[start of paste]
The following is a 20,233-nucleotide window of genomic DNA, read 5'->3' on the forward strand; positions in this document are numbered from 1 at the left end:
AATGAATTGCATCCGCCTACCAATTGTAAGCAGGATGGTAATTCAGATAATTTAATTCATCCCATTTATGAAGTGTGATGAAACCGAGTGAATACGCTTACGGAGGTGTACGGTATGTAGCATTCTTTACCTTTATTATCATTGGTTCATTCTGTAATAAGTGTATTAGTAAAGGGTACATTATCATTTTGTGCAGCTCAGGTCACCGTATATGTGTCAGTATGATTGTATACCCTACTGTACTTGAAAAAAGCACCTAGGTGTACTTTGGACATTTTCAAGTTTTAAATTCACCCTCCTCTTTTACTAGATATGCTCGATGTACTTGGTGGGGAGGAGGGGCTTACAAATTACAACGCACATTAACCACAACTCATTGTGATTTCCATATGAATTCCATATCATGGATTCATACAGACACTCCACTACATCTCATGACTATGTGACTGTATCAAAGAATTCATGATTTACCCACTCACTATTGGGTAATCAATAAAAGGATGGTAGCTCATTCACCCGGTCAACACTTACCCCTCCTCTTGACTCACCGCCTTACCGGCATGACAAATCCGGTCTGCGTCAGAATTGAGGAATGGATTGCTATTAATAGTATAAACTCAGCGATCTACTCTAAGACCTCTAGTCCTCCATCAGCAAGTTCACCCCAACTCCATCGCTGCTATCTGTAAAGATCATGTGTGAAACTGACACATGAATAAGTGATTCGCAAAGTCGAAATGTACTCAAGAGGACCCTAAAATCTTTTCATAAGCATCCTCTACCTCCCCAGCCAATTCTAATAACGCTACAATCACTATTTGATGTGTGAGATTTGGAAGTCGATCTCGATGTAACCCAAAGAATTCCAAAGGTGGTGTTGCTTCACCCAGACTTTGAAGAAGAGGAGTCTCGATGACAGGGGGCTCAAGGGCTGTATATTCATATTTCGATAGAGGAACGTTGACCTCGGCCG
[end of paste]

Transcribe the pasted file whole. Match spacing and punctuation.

The following is a 20,233-nucleotide window of genomic DNA, read 5'->3' on the forward strand; positions in this document are numbered from 1 at the left end:
AATGAATTGCATCCGCCTACCAATTGTAAGCAGGATGGTAATTCAGATAATTTAATTCATCCCATTTATGAAGTGTGATGAAACCGAGTGAATACGCTTACGGAGGTGTACGGTATGTAGCATTCTTTACCTTTATTATCATTGGTTCATTCTGTAATAAGTGTATTAGTAAAGGGTACATTATCATTTTGTGCAGCTCAGGTCACCGTATATGTGTCAGTATGATTGTATACCCTACTGTACTTGAAAAAAGCACCTAGGTGTACTTTGGACATTTTCAAGTTTTAAATTCACCCTCCTCTTTTACTAGATATGCTCGATGTACTTGGTGGGGAGGAGGGGCTTACAAATTACAACGCACATTAACCACAACTCATTGTGATTTCCATATGAATTCCATATCATGGATTCATACAGACACTCCACTACATCTCATGACTATGTGACTGTATCAAAGAATTCATGATTTACCCACTCACTATTGGGTAATCAATAAAAGGATGGTAGCTCATTCACCCGGTCAACACTTACCCCTCCTCTTGACTCACCGCCTTACCGGCATGACAAATCCGGTCTGCGTCAGAATTGAGGAATGGATTGCTATTAATAGTATAAACTCAGCGATCTACTCTAAGACCTCTAGTCCTCCATCAGCAAGTTCACCCCAACTCCATCGCTGCTATCTGTAAAGATCATGTGTGAAACTGACACATGAATAAGTGATTCGCAAAGTCGAAATGTACTCAAGAGGACCCTAAAATCTTTTCATAAGCATCCTCTACCTCCCCAGCCAATTCTAATAACGCTACAATCACTATTTGATGTGTGAGATTTGGAAGTCGATCTCGATGTAACCCAAAGAATTCCAAAGGTGGTGTTGCTTCACCCAGACTTTGAAGAAGAGGAGTCTCGATGACAGGGGGCTCAAGGGCTGTATATTCATATTTCGATAGAGGAACGTTGACCTCGGCCG